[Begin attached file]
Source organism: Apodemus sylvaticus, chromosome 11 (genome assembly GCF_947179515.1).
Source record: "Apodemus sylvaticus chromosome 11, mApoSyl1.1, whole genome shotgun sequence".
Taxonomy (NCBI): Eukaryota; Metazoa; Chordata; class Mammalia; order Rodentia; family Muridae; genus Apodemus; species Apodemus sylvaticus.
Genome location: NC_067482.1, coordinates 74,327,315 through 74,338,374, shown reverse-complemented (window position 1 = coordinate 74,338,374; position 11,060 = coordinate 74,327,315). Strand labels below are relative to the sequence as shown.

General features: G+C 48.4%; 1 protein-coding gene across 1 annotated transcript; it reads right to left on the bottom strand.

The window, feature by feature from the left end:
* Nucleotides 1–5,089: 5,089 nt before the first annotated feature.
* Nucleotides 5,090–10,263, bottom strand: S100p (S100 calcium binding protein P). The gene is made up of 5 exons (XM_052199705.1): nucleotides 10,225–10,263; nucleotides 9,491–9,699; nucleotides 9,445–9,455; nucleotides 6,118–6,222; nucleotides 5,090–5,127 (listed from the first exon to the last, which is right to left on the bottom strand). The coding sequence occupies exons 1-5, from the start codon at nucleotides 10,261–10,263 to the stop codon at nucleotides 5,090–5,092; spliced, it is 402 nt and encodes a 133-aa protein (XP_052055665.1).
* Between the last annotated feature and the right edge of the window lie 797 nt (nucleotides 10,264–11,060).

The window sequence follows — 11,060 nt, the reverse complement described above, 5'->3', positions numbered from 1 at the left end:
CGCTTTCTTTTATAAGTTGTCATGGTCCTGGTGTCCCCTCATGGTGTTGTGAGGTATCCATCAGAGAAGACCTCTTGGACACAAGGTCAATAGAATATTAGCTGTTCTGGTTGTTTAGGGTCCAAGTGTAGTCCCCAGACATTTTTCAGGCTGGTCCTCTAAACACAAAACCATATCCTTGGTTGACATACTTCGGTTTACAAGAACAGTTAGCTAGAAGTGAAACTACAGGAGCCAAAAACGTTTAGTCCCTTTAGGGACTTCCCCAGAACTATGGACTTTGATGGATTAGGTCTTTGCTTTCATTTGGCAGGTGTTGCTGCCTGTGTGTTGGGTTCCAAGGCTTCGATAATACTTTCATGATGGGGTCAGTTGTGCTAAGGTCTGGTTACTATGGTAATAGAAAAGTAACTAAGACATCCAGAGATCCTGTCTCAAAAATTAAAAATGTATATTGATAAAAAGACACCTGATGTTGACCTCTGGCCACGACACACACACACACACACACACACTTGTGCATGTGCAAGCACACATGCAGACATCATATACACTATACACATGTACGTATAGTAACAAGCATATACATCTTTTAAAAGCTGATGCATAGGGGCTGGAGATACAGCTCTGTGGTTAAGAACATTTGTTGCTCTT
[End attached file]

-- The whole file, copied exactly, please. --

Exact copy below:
Source organism: Apodemus sylvaticus, chromosome 11 (genome assembly GCF_947179515.1).
Source record: "Apodemus sylvaticus chromosome 11, mApoSyl1.1, whole genome shotgun sequence".
Taxonomy (NCBI): Eukaryota; Metazoa; Chordata; class Mammalia; order Rodentia; family Muridae; genus Apodemus; species Apodemus sylvaticus.
Genome location: NC_067482.1, coordinates 74,327,315 through 74,338,374, shown reverse-complemented (window position 1 = coordinate 74,338,374; position 11,060 = coordinate 74,327,315). Strand labels below are relative to the sequence as shown.

General features: G+C 48.4%; 1 protein-coding gene across 1 annotated transcript; it reads right to left on the bottom strand.

The window, feature by feature from the left end:
* Nucleotides 1–5,089: 5,089 nt before the first annotated feature.
* Nucleotides 5,090–10,263, bottom strand: S100p (S100 calcium binding protein P). The gene is made up of 5 exons (XM_052199705.1): nucleotides 10,225–10,263; nucleotides 9,491–9,699; nucleotides 9,445–9,455; nucleotides 6,118–6,222; nucleotides 5,090–5,127 (listed from the first exon to the last, which is right to left on the bottom strand). The coding sequence occupies exons 1-5, from the start codon at nucleotides 10,261–10,263 to the stop codon at nucleotides 5,090–5,092; spliced, it is 402 nt and encodes a 133-aa protein (XP_052055665.1).
* Between the last annotated feature and the right edge of the window lie 797 nt (nucleotides 10,264–11,060).

The window sequence follows — 11,060 nt, the reverse complement described above, 5'->3', positions numbered from 1 at the left end:
CGCTTTCTTTTATAAGTTGTCATGGTCCTGGTGTCCCCTCATGGTGTTGTGAGGTATCCATCAGAGAAGACCTCTTGGACACAAGGTCAATAGAATATTAGCTGTTCTGGTTGTTTAGGGTCCAAGTGTAGTCCCCAGACATTTTTCAGGCTGGTCCTCTAAACACAAAACCATATCCTTGGTTGACATACTTCGGTTTACAAGAACAGTTAGCTAGAAGTGAAACTACAGGAGCCAAAAACGTTTAGTCCCTTTAGGGACTTCCCCAGAACTATGGACTTTGATGGATTAGGTCTTTGCTTTCATTTGGCAGGTGTTGCTGCCTGTGTGTTGGGTTCCAAGGCTTCGATAATACTTTCATGATGGGGTCAGTTGTGCTAAGGTCTGGTTACTATGGTAATAGAAAAGTAACTAAGACATCCAGAGATCCTGTCTCAAAAATTAAAAATGTATATTGATAAAAAGACACCTGATGTTGACCTCTGGCCACGACACACACACACACACACACACACTTGTGCATGTGCAAGCACACATGCAGACATCATATACACTATACACATGTACGTATAGTAACAAGCATATACATCTTTTAAAAGCTGATGCATAGGGGCTGGAGATACAGCTCTGTGGTTAAGAACATTTGTTGCTCTT